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bp’s 2024 Energy Outlook suggests significant increase in use of bioenergy

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bp has released its 2024 Energy Outlook, which is focused on two main scenarios: Current Trajectory and Net Zero.
The scenarios consider carbon emissions from energy production and use, most non-energy related industrial processes, and natural gas flaring and methane emissions from the production, transportation and distribution of fossil fuels and the incomplete combustion of traditional bioenergy.
Current Trajectory is designed to capture the broad pathway along which the global energy system is currently travelling. It places weight on climate policies already in force and on global aims and pledges for future decarbonisation.
CO2 equivalent (CO2e) emissions in Current Trajectory peak in the mid-2020s and by 2050 are around 25% below 2022 levels.
Net Zero explores how different elements of the energy system might change to achieve a substantial reduction in carbon emissions. In that sense, Net Zero can be viewed as a ‘what if’ scenario: what elements of the energy system might change, and how, if the world collectively acts for CO2e emissions to fall by around 95% by 2050.
Net Zero assumes that there is a significant tightening in climate policies. It also embodies shifts in societal behaviour and preferences which further support gains in energy efficiency and the adoption of low carbon energy.
The carbon emissions remaining in Net Zero in 2050 could be eliminated by either additional changes to the energy system (including CCUS-enabled carbon dioxide removals (CDR) or by the deployment of natural climate solutions (NCS).
The use of modern bioenergy – modern solid biomass, biofuels and biomethane – increases significantly over the outlook, providing a source of low carbon energy to help decarbonise sectors and processes that are hard to electrify.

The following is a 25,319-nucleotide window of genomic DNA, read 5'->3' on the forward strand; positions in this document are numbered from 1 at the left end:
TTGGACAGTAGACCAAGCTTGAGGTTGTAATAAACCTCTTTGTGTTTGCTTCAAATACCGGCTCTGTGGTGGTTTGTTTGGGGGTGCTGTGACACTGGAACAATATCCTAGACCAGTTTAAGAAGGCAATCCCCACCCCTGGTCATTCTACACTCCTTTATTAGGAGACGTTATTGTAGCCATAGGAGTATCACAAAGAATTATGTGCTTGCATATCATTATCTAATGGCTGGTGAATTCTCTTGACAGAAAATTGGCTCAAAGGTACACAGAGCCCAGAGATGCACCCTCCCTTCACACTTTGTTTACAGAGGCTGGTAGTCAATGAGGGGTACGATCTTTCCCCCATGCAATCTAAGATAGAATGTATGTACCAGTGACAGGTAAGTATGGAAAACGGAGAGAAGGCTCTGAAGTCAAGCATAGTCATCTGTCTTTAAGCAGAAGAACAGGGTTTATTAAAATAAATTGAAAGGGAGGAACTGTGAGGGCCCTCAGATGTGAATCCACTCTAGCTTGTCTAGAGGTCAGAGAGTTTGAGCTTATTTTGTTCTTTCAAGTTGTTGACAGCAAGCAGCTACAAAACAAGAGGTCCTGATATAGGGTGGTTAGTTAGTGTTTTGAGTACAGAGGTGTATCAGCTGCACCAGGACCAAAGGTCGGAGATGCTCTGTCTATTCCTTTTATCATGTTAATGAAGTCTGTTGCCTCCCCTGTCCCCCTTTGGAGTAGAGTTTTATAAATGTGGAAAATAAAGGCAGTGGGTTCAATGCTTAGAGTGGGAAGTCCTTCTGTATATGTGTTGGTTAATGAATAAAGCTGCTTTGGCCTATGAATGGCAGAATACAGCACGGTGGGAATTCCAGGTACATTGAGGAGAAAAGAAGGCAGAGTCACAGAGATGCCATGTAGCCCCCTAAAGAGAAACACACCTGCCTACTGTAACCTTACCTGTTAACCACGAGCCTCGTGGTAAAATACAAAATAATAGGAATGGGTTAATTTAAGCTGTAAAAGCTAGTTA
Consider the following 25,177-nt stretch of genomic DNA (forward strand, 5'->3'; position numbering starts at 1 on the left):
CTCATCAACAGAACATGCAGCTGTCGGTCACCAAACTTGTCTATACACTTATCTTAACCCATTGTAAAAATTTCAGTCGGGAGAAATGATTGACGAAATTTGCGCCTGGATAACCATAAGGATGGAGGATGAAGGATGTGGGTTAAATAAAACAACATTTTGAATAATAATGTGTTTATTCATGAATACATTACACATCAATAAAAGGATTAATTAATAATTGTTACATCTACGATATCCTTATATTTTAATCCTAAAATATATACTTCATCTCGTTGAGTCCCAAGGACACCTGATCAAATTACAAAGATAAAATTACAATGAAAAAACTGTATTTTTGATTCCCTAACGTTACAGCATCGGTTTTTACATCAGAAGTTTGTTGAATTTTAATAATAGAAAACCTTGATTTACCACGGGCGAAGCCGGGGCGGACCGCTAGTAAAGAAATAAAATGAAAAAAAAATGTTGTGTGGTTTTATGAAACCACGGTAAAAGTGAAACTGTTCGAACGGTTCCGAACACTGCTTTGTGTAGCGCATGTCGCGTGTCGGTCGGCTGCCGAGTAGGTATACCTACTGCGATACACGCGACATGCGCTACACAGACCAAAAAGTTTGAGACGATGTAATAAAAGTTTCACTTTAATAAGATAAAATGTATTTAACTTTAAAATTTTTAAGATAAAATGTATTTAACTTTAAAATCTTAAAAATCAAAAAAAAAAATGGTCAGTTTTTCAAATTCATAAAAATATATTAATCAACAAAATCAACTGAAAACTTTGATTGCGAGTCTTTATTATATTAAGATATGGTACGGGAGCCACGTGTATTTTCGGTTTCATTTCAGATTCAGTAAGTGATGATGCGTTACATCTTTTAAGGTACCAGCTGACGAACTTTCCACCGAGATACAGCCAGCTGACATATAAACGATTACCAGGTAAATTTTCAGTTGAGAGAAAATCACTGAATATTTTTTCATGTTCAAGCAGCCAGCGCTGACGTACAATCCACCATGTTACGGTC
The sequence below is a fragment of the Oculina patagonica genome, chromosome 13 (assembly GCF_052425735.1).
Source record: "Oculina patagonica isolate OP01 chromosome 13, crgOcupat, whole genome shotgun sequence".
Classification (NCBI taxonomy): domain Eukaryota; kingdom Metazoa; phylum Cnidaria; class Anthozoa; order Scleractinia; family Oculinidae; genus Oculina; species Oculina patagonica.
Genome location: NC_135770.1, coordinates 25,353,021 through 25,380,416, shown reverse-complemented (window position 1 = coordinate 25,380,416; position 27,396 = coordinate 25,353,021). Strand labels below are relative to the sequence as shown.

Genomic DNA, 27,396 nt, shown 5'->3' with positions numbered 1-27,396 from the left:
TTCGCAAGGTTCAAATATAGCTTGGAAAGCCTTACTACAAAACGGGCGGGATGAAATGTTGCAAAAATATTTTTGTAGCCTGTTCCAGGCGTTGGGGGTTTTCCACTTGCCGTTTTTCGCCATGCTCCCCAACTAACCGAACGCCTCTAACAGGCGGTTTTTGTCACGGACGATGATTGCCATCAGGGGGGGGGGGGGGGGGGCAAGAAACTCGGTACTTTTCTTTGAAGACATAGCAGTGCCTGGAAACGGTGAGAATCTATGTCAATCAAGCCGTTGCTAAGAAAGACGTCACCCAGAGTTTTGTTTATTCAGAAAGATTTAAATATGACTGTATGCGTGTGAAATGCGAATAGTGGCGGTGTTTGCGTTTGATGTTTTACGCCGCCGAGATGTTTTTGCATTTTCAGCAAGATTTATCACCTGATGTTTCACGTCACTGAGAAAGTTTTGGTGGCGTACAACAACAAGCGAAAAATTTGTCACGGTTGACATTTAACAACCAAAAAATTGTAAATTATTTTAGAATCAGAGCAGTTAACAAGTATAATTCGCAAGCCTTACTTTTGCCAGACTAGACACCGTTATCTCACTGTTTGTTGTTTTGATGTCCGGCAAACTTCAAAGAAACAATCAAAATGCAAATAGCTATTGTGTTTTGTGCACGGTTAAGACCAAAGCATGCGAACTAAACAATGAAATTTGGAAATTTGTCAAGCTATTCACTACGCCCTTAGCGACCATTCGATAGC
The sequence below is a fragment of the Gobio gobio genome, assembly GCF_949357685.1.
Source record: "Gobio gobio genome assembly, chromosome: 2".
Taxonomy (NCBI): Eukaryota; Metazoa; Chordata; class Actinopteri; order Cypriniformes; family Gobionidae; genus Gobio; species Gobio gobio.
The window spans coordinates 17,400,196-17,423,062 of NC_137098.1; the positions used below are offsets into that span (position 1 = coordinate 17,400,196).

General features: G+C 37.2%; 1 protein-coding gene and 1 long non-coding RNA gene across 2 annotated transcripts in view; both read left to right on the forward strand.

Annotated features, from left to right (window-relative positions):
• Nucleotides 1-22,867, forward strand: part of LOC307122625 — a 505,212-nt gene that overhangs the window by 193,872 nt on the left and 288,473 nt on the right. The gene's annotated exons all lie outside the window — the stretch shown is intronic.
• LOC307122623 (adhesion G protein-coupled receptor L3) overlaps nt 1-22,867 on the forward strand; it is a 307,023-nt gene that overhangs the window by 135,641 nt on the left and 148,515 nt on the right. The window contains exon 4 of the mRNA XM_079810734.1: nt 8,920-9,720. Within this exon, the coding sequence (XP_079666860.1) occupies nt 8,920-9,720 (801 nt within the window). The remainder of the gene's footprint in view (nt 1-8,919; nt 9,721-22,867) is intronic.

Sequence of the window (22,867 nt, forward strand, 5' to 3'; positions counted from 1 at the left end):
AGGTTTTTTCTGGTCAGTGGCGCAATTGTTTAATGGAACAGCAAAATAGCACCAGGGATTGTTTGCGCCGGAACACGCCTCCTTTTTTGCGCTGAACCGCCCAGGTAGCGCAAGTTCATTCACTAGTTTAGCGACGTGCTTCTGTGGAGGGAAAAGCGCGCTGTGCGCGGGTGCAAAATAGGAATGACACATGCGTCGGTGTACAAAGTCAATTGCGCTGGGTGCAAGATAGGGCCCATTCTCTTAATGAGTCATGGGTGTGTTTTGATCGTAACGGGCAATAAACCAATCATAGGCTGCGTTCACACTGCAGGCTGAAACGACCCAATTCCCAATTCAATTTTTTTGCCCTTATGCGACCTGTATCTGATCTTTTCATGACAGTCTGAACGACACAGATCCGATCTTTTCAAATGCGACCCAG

Modern bioenergy use increases by around two-thirds by 2050 in Current Trajectory and more than doubles in Net Zero to a little over 70 EJ by 2050. This expansion is achieved without any increase in land use, with most of the modern bioenergy sourced regionally from residues and wastes.
In Net Zero, the increase in the total use of bioenergy is partially offset by the declining role of traditional biomass, which is currently predominantly used for cooking and heating in Africa and some parts of Asia. The use of traditional biomass is almost eliminated by 2050 in Net Zero.
Less progress is made in reducing reliance on traditional biomass in Current Trajectory – total consumption falls by only around 5%, as the impact of rising populations offsets average per person use falling by around a quarter.
The largest source of growth of modern bioenergy is solid biomass (such as wood pellets, and forest and agricultural residues), which increases from a little over 25 EJ in 2022 to between 40 and 50 EJ by 2050 in the two scenarios, used mainly in the industrial and power sectors.
In industry, solid biomass is used as a low carbon alternative to coal and natural gas to fuel high-temperature heat processes, especially in cement and steel manufacturing. It is also used in a range of other industrial sectors where the source of the biomass is closely connected to the industrial process, such as in food or paper production.
In the power sector, biomass is used as an alternative to traditional forms of thermal power, especially coal and natural gas.
Within emerging economies, biomass is predominantly used in new biomass cogeneration plants that produce heat and power, and in co-firing plants together with coal.
The use of biomass in the power sector can be combined with CCS to provide a source of carbon dioxide removal (BECCS).
The use of BECCS is most pronounced in Net Zero, reaching around 1 GtCO2e in 2050, of which around 50% is deployed in the power sector.
Biomethane grows rapidly over the outlook, blended into the natural gas grid or fed into industrial sites as a direct substitute for natural gas.
By 2050 biomethane comprises around 3% of total gas volumes in Current Trajectory and around 15% in Net Zero, compared with less than 1% in 2022.
This growth is supported by increasing blending mandates, especially in Net Zero, where average blending rates are above 35% in many regions, including the US and EU.






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